Runners Share their Best Destination Race Tips {Just Run}

Runners Share Their Best Destination Race Tips - Just Run Round Up

Each month, several running bloggers team up to share you our best tips and tricks for running. This month features our best destination race tips to help you enjoy your next racecation.

Runners Share Their Best Destination Race Tips - Just Run Round Up

Destination races offer the fun opportunity to combine a race – especially a long distance one such as a marathon or half marathon – with a vacation. If you are going to travel for a race, it simply makes sense to travel somewhere enjoyable! But oftentimes, a racecation is not as simple as running plus a vacation – it requires a little bit more planning than a local race or normal vacation. 

Plan Based on Your Priorities

A racecation combines the best of both worlds – a race and a vacation – but oftentimes, you cannot have both a goal race and an enjoyable vacation. For example, Hawaii may be the ideal vacation spot for you, but the Honolulu Marathon may not be your best chance for a marathon PR based on the climate or the course. Decide which is the top priority – a goal race or a vacation – and plan the other aspect around it.

Sleep for Success

The best action you can take to ensure both a successful race and an enjoyable vacation is to be well-rested. If your racecation includes cross-country or international travel, plan your flights in a manner that sets you up for success. Avoid red-eye trips, arrive a day early to adjust to a different time zone, and even take melatonin or other natural sleep aids in advance to reset your sleep. (Note: do not take melatonin the night before a goal race.) Whatever you can do to optimize the quality of sleep will improve the quality of your destination race.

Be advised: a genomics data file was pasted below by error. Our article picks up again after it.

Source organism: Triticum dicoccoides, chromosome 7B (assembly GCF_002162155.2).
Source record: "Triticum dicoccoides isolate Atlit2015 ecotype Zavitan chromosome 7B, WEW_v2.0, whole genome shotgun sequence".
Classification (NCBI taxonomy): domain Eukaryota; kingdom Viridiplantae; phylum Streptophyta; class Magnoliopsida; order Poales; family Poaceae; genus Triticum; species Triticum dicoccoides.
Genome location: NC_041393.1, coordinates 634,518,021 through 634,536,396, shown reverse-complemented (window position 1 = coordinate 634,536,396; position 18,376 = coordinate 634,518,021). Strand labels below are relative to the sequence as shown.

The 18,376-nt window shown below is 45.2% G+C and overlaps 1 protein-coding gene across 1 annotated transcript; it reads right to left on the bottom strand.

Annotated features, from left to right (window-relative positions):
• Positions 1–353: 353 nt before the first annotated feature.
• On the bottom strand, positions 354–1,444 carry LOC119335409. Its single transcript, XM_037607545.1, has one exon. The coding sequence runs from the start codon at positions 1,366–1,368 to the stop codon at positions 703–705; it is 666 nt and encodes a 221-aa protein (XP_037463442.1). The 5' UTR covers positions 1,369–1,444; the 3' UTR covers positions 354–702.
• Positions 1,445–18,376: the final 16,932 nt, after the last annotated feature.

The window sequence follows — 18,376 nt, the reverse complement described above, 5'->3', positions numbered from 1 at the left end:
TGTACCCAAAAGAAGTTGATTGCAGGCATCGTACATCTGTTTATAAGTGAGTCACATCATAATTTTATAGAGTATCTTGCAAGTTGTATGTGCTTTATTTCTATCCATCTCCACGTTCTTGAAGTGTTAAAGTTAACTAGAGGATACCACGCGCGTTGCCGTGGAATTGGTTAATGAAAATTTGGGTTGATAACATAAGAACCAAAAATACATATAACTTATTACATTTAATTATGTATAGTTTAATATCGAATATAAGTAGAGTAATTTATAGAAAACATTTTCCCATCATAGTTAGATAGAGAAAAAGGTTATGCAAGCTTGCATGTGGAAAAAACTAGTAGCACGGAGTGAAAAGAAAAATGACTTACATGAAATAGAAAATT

Pack for The Worst Case Scenario

No matter where you are traveling, the forecast is never completely accurate – and in popular racecation destinations such as Boston, Chicago, or New York, the weather can be downright volatile, Pack more variations of race day outfits than you anticipate needing, in case the weather is warmer or colder for race day. 

Air travel, especially with multiple flights, poses the risk of lost luggage. Carry your most important pieces of race gear in your carry-on luggage to ensure a successful racecation.

Don’t Be Overly Ambitious in Your Post Race Plans

Sightseeing is best done after your race, as you want to rest your legs before running an event. Rested legs are especially important if you are running a goal race and want to achieve peak performance. That said, even when are finished with the race, you may find that you aren’t physically up for a vacation full of other activities. Consider how you usually feel after a race before making extensive active travel plans such as hiking after a race.

I completely believed I could hike at Yosemite after running the California International Marathon. CIM is a net downhill race and rendered my legs weak and exhausted in the following days. When we attempted to hike at Yosemite, I was able to climb one mile of a fairly steep ascent, but the hike down posed a significant challenge because my quads were so trashed from the day before.